Houston attorney Brian Wice, who was a special prosecutor in the case, described the deal as a victory that requires Paxton to repay investors, including Byron Cook, a former GOP lawmaker who served with Paxton in the Texas Legislature, and the estate of Joel Hochberg, a South Florida businessman who died last year.

Wice, who previously indicated that he would consider a pre-trial deal a “slap on the wrist,” said he and fellow prosecutor Jed Silverman had since re-evaluated their chance of success based on evidence and witnesses.

“Our primary duty is to do justice, not to convict. So, the question isn’t whether or not who won, but was justice served? And I think the answer to that is unmistakably yes,” Wice said.

In a statement through their attorney, the Cook and Hochberg families said they are “grateful that they will receive restitution in full.”

Wice acknowledged the long arc of the case that shuffled between four different judges over the years, ping-ponged between courtrooms in Dallas and Houston, and at one point was slowed by the aftermath of Hurricane Harvey in 2017.

The resolution of the securities fraud case furthers a dramatic reversal of political fortune for Paxton, who just a year ago appeared imperiled by both the criminal case and the threat of being removed from office after his top aides reported him to the FBI.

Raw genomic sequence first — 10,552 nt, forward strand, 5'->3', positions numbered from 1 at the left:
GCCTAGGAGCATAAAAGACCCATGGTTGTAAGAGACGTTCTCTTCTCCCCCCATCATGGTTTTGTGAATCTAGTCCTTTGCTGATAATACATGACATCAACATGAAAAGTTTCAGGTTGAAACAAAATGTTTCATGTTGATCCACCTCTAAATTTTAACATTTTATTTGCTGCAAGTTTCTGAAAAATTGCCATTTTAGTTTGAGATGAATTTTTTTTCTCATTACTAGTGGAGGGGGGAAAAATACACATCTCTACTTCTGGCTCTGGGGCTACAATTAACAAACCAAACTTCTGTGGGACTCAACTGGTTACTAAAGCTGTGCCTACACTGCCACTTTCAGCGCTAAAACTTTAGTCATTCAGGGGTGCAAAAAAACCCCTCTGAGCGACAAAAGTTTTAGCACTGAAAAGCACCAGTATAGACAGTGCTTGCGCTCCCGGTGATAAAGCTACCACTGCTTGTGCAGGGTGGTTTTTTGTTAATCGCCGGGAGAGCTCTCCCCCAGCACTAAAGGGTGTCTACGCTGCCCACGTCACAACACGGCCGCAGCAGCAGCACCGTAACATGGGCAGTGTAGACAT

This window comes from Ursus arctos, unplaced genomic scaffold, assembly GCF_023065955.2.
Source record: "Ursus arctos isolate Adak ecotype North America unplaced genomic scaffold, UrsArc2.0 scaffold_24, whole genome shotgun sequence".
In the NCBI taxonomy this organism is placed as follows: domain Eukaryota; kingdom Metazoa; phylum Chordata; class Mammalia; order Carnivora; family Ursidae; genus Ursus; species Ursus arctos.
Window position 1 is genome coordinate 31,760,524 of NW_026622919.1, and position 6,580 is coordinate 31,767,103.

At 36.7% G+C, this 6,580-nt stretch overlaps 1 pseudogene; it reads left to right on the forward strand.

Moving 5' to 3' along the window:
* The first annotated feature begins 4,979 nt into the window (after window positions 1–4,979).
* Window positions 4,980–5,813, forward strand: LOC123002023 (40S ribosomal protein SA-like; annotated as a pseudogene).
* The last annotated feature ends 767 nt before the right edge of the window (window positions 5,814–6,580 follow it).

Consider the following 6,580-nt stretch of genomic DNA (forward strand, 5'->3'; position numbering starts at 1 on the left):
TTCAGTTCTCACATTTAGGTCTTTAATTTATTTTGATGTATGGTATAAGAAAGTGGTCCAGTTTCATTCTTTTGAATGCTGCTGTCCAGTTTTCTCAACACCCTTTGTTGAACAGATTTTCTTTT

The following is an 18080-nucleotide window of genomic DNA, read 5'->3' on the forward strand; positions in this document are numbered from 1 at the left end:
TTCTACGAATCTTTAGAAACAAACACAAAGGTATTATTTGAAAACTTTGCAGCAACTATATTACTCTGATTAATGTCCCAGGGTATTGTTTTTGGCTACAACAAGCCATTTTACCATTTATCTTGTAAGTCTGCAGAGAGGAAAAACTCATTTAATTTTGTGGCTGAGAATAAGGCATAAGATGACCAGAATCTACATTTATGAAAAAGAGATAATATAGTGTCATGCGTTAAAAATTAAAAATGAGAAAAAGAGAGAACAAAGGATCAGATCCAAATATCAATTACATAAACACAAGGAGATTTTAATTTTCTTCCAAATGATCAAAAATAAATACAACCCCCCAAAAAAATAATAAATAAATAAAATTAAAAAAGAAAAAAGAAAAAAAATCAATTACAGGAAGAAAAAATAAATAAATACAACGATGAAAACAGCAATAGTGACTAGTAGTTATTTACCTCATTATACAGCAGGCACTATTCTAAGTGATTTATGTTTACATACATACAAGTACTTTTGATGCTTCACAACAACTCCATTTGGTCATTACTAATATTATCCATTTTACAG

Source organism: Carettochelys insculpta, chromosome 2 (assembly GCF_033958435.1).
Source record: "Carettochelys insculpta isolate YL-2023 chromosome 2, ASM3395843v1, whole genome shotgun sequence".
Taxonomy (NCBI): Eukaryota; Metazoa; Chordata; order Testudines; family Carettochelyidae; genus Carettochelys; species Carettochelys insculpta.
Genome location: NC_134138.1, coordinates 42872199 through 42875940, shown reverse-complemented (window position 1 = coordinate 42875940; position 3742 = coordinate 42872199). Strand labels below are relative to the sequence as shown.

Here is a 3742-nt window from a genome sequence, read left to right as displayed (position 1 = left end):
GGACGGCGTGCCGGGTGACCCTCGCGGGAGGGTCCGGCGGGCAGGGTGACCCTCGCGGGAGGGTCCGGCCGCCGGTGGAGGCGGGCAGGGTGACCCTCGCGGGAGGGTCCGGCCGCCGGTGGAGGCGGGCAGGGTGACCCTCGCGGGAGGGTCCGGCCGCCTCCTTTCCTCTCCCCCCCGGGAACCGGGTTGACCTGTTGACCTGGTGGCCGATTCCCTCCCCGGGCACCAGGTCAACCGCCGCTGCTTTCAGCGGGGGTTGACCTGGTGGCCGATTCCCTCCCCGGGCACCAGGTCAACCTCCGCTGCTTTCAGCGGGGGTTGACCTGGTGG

But Paxton has emerged emboldened. He waged war against dozens of GOP lawmakers who were part of the 2023 effort to impeach him, with his biggest target being state House Speaker Dade Phelan, who was forced into a May 28 runoff. He has also not ruled out a primary challenge to Republican Sen. John Cornyn in 2026.

Paxton still faces legal troubles, however. A federal investigation has been probing some of the same charges presented in his impeachment and former aides who reported Paxton to the FBI are trying to make him testify in a whistleblower civil lawsuit.

The securities fraud case has hung over Paxton nearly his entire time in statewide office. Yet Paxton, 61, has shown political resilience time and again, winning over conservative activists, and importantly within the GOP, former President Donald Trump.